style sheet language
Dave and Chris are on podcast and YouTube benders, talking CSS performance, CSS contain: Strict, what's new in CSS, how to build a great embed, one thing to make websites better in 2022, dealing with dogma in community, creating great slide decks, and #juicegate.
Liana Leahy tells Amal and KBall all about her journey from software engineer to product manager. Along the way we learn what a PM does, how to be great at it, how to know if it's for you, why the role is in such demand these days, and much more. - It's UNIX, I know this!
How good is web3 really? And is there money to be made without destroying the environment? Is HTML good enough for the future? And what are we excited about in new stuff for CSS?
In this special episode, CSS's Director of Retail Wealth Manager Services, Korrine Kohm and William R. Carrigan, Deputy Commissioner, Securities Division of the Vermont Department of Financial Regulation discuss the latest news for registered investment advisers, including what will be required in 2022 surrounding continuing education requirements, the implementation of the new Marketing Rule and what's next for Form CRS.
This week we are joined by Sophie Alpert, Head of Engineering at Humu, and former lead of the React Core team, to discuss her experience on being a very early adopter, contributor, and eventually maintainer of React. In her 4+ years on the Core team, she went from supporting a new niche OSS UI library to supporting a project used by millions of developers around the world. Join us to hear about this epic journey, as well as Sophie's thought's on some common critiques and misconceptions of React.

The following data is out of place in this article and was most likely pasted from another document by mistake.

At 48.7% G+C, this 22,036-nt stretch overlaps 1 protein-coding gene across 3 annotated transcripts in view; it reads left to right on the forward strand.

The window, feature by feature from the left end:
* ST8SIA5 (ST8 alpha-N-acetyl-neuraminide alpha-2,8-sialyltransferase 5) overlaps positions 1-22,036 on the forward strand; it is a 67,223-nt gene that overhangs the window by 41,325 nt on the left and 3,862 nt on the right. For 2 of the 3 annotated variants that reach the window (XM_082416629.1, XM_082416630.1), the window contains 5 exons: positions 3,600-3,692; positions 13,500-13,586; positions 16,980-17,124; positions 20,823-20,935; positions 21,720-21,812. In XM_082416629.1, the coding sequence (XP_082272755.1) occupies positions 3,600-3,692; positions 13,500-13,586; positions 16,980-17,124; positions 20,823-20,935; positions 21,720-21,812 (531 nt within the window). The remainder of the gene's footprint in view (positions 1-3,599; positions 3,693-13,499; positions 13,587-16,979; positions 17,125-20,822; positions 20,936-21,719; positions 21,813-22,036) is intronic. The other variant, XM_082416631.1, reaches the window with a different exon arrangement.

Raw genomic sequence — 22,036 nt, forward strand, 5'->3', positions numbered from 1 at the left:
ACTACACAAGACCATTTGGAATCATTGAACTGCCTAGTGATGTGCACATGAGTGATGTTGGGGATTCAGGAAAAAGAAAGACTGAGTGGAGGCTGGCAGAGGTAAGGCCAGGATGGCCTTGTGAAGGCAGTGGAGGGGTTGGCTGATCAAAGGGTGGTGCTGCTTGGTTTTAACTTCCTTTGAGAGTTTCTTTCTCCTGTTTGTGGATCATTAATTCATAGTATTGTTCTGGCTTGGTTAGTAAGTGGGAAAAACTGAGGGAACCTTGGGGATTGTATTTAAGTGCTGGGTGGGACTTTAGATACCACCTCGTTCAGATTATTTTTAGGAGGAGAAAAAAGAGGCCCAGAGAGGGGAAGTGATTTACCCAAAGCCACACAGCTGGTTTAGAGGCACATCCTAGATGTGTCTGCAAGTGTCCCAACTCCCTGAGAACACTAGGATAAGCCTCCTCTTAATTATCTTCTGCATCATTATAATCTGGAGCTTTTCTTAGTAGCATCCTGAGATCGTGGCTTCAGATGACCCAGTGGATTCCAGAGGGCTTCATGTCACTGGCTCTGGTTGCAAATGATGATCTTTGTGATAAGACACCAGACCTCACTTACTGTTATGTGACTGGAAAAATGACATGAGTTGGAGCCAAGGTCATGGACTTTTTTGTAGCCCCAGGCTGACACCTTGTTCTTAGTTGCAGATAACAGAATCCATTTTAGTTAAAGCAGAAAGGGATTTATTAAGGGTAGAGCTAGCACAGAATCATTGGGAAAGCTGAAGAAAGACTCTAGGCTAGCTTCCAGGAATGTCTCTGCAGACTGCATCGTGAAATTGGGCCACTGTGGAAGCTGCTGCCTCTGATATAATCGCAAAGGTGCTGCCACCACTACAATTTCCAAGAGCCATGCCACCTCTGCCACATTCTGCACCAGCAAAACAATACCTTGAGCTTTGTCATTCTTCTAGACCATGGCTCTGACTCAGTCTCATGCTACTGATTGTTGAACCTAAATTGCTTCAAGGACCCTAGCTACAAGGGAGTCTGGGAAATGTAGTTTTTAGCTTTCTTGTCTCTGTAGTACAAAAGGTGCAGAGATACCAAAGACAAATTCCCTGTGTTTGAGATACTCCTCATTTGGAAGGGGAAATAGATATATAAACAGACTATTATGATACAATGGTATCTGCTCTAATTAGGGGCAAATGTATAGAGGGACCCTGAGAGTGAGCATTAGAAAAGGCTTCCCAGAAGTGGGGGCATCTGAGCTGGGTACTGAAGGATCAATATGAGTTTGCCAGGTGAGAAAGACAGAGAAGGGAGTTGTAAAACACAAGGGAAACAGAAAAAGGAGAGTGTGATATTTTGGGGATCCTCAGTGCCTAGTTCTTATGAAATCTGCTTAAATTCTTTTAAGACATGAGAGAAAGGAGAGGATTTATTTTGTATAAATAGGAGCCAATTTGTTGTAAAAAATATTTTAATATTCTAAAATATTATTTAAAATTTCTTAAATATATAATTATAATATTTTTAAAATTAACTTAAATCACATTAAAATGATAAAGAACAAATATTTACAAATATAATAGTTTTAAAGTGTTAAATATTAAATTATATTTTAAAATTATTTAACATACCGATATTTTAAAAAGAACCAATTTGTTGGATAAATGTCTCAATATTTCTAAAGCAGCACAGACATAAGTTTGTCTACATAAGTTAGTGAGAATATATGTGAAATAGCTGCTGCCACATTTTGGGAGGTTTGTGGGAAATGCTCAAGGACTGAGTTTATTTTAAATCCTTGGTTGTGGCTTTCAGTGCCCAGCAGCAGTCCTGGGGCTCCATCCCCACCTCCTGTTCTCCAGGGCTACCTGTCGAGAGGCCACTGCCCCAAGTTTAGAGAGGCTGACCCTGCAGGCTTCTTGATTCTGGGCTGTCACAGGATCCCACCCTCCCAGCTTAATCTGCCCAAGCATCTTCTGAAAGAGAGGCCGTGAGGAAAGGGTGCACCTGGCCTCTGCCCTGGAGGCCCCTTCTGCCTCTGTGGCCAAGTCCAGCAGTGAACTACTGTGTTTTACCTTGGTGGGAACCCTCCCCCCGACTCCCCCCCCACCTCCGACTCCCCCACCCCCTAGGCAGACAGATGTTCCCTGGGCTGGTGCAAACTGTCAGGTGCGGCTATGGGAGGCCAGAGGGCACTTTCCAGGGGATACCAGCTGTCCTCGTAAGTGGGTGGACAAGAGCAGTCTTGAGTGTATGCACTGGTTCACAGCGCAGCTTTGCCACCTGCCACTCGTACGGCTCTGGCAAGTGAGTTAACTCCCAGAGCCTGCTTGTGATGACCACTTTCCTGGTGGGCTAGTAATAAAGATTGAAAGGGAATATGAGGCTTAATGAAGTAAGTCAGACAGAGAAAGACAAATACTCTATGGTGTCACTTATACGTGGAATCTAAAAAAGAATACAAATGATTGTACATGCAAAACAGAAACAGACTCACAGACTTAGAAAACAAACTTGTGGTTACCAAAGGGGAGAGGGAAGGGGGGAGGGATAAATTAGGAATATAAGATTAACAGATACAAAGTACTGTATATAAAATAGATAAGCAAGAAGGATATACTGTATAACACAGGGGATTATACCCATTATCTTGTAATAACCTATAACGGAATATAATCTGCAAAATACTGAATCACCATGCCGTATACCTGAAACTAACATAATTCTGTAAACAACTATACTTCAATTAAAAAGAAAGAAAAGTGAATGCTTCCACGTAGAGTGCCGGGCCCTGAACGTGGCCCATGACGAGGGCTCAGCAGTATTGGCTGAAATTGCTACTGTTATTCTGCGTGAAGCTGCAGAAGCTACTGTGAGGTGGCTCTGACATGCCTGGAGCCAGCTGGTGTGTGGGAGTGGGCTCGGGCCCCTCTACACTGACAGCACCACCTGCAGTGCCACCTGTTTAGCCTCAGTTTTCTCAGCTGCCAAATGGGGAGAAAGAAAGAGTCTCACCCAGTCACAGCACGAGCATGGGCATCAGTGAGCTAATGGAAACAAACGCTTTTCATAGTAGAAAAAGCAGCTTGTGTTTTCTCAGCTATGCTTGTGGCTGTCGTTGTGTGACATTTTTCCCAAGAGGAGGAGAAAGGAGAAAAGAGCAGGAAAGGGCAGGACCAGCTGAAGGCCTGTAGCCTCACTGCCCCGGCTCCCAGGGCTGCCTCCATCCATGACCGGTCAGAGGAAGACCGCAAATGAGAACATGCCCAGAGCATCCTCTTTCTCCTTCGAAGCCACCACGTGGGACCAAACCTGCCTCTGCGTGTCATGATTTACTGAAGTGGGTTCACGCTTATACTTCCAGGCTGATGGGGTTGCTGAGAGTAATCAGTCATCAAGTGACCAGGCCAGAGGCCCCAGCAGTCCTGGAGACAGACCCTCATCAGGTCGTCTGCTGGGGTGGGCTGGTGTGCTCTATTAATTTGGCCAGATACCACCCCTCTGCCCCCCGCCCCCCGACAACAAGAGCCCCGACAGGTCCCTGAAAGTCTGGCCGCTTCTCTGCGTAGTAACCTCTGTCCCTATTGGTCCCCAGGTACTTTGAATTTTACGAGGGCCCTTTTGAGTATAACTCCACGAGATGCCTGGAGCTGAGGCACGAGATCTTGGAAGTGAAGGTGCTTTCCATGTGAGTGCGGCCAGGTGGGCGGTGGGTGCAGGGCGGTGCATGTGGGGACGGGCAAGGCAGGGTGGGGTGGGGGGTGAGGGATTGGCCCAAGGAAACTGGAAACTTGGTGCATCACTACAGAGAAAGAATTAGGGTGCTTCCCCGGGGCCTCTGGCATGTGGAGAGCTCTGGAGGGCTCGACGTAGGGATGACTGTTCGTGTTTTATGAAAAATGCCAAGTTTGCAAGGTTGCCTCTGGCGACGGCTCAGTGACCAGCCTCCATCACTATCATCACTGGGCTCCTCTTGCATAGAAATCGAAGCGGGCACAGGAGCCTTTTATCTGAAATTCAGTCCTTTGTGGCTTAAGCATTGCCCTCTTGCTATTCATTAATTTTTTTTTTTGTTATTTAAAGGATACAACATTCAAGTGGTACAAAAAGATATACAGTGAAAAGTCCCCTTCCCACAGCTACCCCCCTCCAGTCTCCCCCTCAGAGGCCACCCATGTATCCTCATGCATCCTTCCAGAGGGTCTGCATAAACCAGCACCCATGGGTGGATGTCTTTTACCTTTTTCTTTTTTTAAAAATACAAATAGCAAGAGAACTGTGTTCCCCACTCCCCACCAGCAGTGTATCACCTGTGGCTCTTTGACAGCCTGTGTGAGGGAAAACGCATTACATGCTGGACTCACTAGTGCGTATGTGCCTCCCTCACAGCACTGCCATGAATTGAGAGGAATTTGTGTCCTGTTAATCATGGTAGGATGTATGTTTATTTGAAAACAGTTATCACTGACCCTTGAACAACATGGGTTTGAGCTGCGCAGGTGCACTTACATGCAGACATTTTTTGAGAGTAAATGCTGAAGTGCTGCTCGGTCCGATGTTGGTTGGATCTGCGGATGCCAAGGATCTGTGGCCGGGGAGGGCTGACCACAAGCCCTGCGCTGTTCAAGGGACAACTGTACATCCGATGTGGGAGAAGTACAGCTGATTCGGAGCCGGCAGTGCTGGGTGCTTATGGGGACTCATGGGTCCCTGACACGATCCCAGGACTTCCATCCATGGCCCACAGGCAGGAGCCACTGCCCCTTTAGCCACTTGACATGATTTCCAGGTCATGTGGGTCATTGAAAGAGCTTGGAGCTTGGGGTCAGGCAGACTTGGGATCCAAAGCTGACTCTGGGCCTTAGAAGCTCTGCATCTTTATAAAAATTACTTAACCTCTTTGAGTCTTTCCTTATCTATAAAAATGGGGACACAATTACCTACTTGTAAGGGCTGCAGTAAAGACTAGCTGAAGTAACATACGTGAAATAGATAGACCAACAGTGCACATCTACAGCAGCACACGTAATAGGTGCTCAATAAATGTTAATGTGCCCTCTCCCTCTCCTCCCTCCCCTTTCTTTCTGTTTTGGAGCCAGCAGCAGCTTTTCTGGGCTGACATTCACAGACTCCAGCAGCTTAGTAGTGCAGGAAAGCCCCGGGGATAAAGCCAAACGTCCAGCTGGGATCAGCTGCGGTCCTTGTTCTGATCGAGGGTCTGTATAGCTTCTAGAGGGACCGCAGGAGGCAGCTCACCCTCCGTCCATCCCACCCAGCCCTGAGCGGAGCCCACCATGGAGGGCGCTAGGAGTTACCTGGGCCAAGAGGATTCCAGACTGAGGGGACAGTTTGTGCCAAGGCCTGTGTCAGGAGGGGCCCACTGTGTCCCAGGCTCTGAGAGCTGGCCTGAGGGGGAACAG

Josh Comeau joins us to talk about all things CSS and why it doesn't suck (no matter what web dev Twitter says)! Links https://twitter.com/JoshWComeau https://css-for-js.dev https://www.framer.com/motion https://www.joshwcomeau.com https://wattenberger.com/blog https://wattenberger.com/blog/css-cascade Contact us https://podrocket.logrocket.com/contact-us (https://podrocket.logrocket.com/contact-us) @PodRocketpod (https://twitter.com/PodRocketpod) What does LogRocket do? LogRocket combines frontend monitoring, product analytics, and session replay to help software teams deliver the ideal product experience. Try LogRocket for free today. (https://logrocket.com/signup/?pdr) Special Guest: Josh W. Comeau.
Elizabeth is the CEO and Founder of Cypher Coders, the UK's leading coding school for children, as well as a highly experienced AI creator, author and entrepreneur. Her mission is to empower children to move freely and confidently through the changing world around us, fluent in the universal language of code in order to become future-ready. CONNECT WITH ELIZABETH Cypher Coders (www.cyphercoders.com) LinkedIn (https://www.linkedin.com/in/elizabethtweedale) Instagram (https://www.instagram.com/nottinghillmummy) Twitter (https://twitter.com/nottinghillmmmy) ABOUT THE HOST My name is Sam Harris. I am a British entrepreneur, investor and explorer. From hitchhiking across Kazakstan to programming AI doctors I am always pushing myself in the spirit of curiosity and Growth. My background is in Biology and Psychology with a passion for improving the world and human behaviour. I have built and sold companies from an early age and love coming up with unique ways to make life more enjoyable and meaningful. Connect with Sam: Instagram (https://www.instagram.com/samjamharris/) Twitter (https://twitter.com/samjamharris) LinkedIn (https://www.linkedin.com/in/sharris48/) Wiser than Yesterday (https://www.wiserpod.com) ReasonFM (https://reason.fm/podcast/growth-mindset-podcast) Sam's blog - SamWebsterHarris.com (https://samwebsterharris.com/) Support the Show - Patreon (https://www.patreon.com/growthmindset) Subscribe! If you enjoyed the podcast please subscribe and rate it. And of course, share with your friends! Special Guest: Elizabeth Tweedale.
In this episode, CSS's SVP of Business Development Ashley Smith joins Chief Product Officer Ronan Brennan to discuss the latest on the PRIIPs RTS, UK/EU divergence, data management complexities of the UCITS to PRIIPs transition and operational best practices to implement now.